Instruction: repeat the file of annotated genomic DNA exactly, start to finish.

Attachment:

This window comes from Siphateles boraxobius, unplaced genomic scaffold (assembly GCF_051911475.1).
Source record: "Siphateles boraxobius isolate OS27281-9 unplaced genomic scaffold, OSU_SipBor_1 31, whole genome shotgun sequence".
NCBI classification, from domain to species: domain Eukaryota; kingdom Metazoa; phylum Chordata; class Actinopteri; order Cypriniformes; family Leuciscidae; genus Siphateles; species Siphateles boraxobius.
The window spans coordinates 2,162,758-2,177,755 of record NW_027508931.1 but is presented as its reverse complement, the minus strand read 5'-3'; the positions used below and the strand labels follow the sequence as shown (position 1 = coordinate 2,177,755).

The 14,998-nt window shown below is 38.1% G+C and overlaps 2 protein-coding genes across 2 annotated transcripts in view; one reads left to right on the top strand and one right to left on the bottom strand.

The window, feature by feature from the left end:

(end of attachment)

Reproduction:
This window comes from Siphateles boraxobius, unplaced genomic scaffold (assembly GCF_051911475.1).
Source record: "Siphateles boraxobius isolate OS27281-9 unplaced genomic scaffold, OSU_SipBor_1 31, whole genome shotgun sequence".
NCBI classification, from domain to species: domain Eukaryota; kingdom Metazoa; phylum Chordata; class Actinopteri; order Cypriniformes; family Leuciscidae; genus Siphateles; species Siphateles boraxobius.
The window spans coordinates 2,162,758-2,177,755 of record NW_027508931.1 but is presented as its reverse complement, the minus strand read 5'-3'; the positions used below and the strand labels follow the sequence as shown (position 1 = coordinate 2,177,755).

The 14,998-nt window shown below is 38.1% G+C and overlaps 2 protein-coding genes across 2 annotated transcripts in view; one reads left to right on the top strand and one right to left on the bottom strand.

The window, feature by feature from the left end: